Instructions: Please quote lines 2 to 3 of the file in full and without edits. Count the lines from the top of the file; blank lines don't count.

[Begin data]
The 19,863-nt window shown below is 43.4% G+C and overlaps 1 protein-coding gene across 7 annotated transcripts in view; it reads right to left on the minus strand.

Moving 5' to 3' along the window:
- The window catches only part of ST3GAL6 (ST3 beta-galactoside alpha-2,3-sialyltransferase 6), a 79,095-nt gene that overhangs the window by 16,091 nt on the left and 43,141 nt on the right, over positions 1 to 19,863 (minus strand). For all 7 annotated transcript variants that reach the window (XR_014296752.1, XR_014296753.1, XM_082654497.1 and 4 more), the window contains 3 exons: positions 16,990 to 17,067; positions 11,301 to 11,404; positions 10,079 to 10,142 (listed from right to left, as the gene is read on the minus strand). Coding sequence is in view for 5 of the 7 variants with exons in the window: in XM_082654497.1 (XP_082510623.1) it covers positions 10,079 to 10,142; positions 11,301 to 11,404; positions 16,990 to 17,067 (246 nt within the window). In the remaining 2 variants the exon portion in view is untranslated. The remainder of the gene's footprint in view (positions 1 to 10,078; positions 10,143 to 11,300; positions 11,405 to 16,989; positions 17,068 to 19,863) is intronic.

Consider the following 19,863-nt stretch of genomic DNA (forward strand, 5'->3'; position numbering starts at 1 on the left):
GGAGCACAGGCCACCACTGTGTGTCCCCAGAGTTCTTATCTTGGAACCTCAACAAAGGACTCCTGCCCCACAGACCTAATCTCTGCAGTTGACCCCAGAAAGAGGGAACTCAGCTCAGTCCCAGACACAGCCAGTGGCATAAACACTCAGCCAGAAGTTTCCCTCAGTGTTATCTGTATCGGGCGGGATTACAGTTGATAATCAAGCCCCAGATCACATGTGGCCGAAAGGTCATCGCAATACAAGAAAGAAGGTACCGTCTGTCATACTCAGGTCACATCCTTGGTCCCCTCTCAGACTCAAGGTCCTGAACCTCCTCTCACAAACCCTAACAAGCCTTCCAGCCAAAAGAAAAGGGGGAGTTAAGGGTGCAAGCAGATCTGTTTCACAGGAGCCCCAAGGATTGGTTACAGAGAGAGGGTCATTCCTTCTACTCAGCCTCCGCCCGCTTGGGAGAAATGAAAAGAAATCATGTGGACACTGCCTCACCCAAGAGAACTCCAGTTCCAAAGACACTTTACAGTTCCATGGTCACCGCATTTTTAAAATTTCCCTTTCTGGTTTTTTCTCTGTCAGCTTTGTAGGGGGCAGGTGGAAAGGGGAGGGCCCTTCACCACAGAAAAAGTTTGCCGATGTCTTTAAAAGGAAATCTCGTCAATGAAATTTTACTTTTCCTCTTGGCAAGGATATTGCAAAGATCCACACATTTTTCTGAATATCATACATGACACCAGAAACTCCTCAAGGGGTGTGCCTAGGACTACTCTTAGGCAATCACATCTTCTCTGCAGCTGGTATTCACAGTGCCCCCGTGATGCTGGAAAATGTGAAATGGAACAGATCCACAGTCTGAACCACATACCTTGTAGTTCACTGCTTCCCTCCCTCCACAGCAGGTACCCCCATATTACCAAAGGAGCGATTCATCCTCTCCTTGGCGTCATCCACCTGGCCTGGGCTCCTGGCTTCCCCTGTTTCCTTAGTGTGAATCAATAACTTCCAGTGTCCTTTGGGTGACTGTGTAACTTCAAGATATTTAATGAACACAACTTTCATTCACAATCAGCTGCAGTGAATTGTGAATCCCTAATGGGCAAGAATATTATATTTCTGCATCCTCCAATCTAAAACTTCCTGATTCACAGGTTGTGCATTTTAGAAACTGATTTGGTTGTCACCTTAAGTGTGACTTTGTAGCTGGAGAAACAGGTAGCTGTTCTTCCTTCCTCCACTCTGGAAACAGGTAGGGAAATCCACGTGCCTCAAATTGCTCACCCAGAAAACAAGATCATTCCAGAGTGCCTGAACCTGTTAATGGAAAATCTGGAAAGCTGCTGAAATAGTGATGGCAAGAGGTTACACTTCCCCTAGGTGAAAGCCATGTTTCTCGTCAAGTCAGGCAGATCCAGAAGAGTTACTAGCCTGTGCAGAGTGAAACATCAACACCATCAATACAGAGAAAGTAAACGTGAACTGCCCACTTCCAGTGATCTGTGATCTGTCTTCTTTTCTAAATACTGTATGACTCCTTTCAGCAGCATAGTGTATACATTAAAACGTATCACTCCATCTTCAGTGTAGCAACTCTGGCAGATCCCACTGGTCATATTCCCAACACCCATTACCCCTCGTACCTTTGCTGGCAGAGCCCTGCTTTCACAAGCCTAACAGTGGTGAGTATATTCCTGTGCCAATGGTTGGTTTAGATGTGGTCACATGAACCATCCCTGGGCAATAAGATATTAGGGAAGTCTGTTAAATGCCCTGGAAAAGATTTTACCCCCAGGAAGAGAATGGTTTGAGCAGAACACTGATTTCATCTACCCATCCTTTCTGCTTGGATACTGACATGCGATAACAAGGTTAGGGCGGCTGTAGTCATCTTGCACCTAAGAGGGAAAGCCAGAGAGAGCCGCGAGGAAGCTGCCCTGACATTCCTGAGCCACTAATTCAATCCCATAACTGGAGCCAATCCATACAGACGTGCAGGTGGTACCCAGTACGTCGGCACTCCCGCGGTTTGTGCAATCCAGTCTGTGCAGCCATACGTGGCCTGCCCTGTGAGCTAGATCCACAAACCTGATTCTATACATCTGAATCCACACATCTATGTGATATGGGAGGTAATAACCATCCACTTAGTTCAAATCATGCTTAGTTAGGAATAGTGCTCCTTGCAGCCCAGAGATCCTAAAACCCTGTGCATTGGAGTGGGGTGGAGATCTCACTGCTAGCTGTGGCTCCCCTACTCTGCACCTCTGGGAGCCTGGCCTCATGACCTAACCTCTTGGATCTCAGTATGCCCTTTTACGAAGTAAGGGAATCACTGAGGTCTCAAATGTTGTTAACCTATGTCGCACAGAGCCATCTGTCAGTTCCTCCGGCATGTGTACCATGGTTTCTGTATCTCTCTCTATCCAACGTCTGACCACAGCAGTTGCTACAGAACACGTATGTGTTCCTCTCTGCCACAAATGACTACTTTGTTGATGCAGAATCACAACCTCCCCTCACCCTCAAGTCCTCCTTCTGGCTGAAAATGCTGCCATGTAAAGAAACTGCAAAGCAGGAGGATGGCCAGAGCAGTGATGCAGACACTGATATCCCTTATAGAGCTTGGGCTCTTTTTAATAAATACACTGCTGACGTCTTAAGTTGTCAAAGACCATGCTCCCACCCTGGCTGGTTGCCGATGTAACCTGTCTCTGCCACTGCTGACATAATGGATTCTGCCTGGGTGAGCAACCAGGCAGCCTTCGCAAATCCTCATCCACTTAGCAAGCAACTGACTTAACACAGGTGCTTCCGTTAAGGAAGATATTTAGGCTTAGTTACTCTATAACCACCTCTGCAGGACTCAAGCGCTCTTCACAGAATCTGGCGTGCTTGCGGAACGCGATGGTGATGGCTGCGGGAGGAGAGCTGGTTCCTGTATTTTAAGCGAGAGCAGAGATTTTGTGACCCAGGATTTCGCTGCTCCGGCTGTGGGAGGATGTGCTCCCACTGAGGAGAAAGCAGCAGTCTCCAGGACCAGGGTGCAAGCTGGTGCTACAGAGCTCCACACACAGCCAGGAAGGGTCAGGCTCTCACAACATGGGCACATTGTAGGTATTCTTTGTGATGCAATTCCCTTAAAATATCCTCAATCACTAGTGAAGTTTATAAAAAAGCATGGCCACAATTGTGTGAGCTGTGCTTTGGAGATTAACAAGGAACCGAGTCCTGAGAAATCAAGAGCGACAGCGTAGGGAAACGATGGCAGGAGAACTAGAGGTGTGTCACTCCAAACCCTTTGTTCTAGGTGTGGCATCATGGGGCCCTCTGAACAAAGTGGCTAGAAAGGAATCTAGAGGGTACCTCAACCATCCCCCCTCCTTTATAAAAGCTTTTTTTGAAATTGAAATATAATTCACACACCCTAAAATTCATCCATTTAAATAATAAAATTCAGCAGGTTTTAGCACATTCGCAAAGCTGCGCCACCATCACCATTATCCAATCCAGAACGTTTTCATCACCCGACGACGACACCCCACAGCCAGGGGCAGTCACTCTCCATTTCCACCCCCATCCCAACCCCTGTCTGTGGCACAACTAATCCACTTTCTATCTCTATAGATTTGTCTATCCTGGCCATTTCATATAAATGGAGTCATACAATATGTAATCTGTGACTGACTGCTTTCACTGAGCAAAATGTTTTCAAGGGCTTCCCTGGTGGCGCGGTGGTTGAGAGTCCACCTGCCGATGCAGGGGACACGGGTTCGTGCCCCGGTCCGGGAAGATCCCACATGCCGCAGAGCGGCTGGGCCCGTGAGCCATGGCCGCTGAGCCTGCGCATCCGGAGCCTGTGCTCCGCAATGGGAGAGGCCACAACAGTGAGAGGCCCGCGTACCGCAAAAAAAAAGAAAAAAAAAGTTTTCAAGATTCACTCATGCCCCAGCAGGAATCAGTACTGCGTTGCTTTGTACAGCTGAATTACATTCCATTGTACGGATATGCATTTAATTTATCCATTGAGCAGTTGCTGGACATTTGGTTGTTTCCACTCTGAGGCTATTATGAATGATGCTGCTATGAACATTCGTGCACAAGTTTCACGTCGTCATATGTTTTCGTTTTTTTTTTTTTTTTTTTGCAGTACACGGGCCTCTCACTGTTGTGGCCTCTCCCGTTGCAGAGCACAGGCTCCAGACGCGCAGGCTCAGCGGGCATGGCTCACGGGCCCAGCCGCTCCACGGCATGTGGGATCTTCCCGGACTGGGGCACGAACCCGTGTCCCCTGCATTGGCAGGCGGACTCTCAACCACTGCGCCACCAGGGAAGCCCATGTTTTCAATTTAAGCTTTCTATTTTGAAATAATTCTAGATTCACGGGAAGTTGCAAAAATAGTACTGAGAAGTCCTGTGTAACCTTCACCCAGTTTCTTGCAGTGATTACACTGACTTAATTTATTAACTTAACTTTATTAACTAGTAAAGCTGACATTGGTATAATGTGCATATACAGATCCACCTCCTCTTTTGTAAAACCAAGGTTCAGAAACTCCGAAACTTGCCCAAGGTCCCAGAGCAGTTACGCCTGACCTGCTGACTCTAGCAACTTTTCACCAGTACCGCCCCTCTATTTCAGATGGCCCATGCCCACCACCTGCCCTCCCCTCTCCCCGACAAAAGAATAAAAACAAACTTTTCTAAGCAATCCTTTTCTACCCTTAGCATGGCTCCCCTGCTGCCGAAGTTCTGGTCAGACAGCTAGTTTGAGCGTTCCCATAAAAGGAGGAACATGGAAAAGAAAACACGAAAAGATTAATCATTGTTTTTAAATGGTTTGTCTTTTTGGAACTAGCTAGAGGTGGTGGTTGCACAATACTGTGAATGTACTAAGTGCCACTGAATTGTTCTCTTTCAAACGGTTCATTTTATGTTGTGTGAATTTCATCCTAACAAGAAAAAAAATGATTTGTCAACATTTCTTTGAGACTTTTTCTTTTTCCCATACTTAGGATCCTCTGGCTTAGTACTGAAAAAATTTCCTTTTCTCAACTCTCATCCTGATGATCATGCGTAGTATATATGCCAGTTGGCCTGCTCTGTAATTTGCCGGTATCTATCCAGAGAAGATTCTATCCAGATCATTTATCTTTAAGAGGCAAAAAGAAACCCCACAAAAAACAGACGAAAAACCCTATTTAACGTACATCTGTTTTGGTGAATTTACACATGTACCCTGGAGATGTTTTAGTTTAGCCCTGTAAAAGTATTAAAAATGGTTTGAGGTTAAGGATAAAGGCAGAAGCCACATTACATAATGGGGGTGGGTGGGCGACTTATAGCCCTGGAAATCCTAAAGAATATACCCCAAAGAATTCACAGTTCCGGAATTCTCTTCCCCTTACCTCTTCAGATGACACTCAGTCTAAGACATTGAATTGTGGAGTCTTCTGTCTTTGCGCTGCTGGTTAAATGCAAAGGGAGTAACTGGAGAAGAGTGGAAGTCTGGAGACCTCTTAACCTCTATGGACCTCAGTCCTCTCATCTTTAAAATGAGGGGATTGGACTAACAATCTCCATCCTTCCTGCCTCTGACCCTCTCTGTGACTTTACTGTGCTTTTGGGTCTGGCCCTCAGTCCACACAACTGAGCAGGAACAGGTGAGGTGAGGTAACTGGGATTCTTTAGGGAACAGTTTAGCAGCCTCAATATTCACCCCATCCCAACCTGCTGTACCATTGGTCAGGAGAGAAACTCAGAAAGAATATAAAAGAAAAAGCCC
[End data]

Moving 5' to 3' along the window:
- The window catches only part of ST3GAL6 (ST3 beta-galactoside alpha-2,3-sialyltransferase 6), a 79,095-nt gene that overhangs the window by 16,091 nt on the left and 43,141 nt on the right, over positions 1 to 19,863 (minus strand). For all 7 annotated transcript variants that reach the window (XR_014296752.1, XR_014296753.1, XM_082654497.1 and 4 more), the window contains 3 exons: positions 16,990 to 17,067; positions 11,301 to 11,404; positions 10,079 to 10,142 (listed from right to left, as the gene is read on the minus strand). Coding sequence is in view for 5 of the 7 variants with exons in the window: in XM_082654497.1 (XP_082510623.1) it covers positions 10,079 to 10,142; positions 11,301 to 11,404; positions 16,990 to 17,067 (246 nt within the window). In the remaining 2 variants the exon portion in view is untranslated. The remainder of the gene's footprint in view (positions 1 to 10,078; positions 10,143 to 11,300; positions 11,405 to 16,989; positions 17,068 to 19,863) is intronic.